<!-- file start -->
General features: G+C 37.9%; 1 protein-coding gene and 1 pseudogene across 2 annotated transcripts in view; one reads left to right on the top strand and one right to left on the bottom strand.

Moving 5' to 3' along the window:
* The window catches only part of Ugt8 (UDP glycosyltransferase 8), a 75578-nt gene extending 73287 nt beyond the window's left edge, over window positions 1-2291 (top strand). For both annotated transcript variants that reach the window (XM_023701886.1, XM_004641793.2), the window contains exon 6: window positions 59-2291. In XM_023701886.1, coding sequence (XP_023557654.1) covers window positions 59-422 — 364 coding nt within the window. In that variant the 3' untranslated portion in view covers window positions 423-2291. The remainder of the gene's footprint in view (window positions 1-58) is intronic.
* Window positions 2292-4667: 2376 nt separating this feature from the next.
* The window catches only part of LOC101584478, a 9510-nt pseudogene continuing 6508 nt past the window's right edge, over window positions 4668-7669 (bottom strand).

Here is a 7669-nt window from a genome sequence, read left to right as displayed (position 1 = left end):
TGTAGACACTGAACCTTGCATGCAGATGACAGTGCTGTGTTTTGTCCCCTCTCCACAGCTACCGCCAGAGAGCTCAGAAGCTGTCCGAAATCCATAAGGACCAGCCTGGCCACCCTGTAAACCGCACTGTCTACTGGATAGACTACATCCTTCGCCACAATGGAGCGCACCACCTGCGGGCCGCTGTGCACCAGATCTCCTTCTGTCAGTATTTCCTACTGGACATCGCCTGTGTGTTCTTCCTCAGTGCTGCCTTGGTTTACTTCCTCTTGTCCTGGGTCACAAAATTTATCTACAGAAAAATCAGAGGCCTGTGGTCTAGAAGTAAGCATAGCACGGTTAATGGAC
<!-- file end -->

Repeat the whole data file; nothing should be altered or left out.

General features: G+C 37.9%; 1 protein-coding gene and 1 pseudogene across 2 annotated transcripts in view; one reads left to right on the top strand and one right to left on the bottom strand.

Moving 5' to 3' along the window:
* The window catches only part of Ugt8 (UDP glycosyltransferase 8), a 75578-nt gene extending 73287 nt beyond the window's left edge, over window positions 1-2291 (top strand). For both annotated transcript variants that reach the window (XM_023701886.1, XM_004641793.2), the window contains exon 6: window positions 59-2291. In XM_023701886.1, coding sequence (XP_023557654.1) covers window positions 59-422 — 364 coding nt within the window. In that variant the 3' untranslated portion in view covers window positions 423-2291. The remainder of the gene's footprint in view (window positions 1-58) is intronic.
* Window positions 2292-4667: 2376 nt separating this feature from the next.
* The window catches only part of LOC101584478, a 9510-nt pseudogene continuing 6508 nt past the window's right edge, over window positions 4668-7669 (bottom strand).

Here is a 7669-nt window from a genome sequence, read left to right as displayed (position 1 = left end):
TGTAGACACTGAACCTTGCATGCAGATGACAGTGCTGTGTTTTGTCCCCTCTCCACAGCTACCGCCAGAGAGCTCAGAAGCTGTCCGAAATCCATAAGGACCAGCCTGGCCACCCTGTAAACCGCACTGTCTACTGGATAGACTACATCCTTCGCCACAATGGAGCGCACCACCTGCGGGCCGCTGTGCACCAGATCTCCTTCTGTCAGTATTTCCTACTGGACATCGCCTGTGTGTTCTTCCTCAGTGCTGCCTTGGTTTACTTCCTCTTGTCCTGGGTCACAAAATTTATCTACAGAAAAATCAGAGGCCTGTGGTCTAGAAGTAAGCATAGCACGGTTAATGGAC